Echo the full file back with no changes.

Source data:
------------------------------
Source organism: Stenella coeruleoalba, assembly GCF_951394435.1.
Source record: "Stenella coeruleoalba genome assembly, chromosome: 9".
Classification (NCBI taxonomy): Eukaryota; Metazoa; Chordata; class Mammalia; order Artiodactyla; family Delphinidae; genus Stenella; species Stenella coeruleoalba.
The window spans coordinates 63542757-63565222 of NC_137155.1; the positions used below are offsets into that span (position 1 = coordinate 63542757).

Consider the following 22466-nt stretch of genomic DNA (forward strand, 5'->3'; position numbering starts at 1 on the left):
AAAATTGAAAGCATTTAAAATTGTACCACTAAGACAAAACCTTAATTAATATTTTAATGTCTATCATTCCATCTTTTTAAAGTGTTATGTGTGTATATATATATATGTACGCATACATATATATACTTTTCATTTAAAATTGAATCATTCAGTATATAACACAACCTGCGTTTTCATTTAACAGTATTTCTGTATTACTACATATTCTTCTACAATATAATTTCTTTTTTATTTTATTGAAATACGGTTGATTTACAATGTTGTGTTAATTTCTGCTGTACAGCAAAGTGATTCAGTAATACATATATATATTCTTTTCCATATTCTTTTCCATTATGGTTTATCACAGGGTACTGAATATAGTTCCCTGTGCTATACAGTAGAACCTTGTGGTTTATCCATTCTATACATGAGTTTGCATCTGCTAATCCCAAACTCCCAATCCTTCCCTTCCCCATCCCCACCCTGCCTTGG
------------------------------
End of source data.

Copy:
Source organism: Stenella coeruleoalba, assembly GCF_951394435.1.
Source record: "Stenella coeruleoalba genome assembly, chromosome: 9".
Classification (NCBI taxonomy): Eukaryota; Metazoa; Chordata; class Mammalia; order Artiodactyla; family Delphinidae; genus Stenella; species Stenella coeruleoalba.
The window spans coordinates 63542757-63565222 of NC_137155.1; the positions used below are offsets into that span (position 1 = coordinate 63542757).

Consider the following 22466-nt stretch of genomic DNA (forward strand, 5'->3'; position numbering starts at 1 on the left):
AAAATTGAAAGCATTTAAAATTGTACCACTAAGACAAAACCTTAATTAATATTTTAATGTCTATCATTCCATCTTTTTAAAGTGTTATGTGTGTATATATATATATGTACGCATACATATATATACTTTTCATTTAAAATTGAATCATTCAGTATATAACACAACCTGCGTTTTCATTTAACAGTATTTCTGTATTACTACATATTCTTCTACAATATAATTTCTTTTTTATTTTATTGAAATACGGTTGATTTACAATGTTGTGTTAATTTCTGCTGTACAGCAAAGTGATTCAGTAATACATATATATATTCTTTTCCATATTCTTTTCCATTATGGTTTATCACAGGGTACTGAATATAGTTCCCTGTGCTATACAGTAGAACCTTGTGGTTTATCCATTCTATACATGAGTTTGCATCTGCTAATCCCAAACTCCCAATCCTTCCCTTCCCCATCCCCACCCTGCCTTGG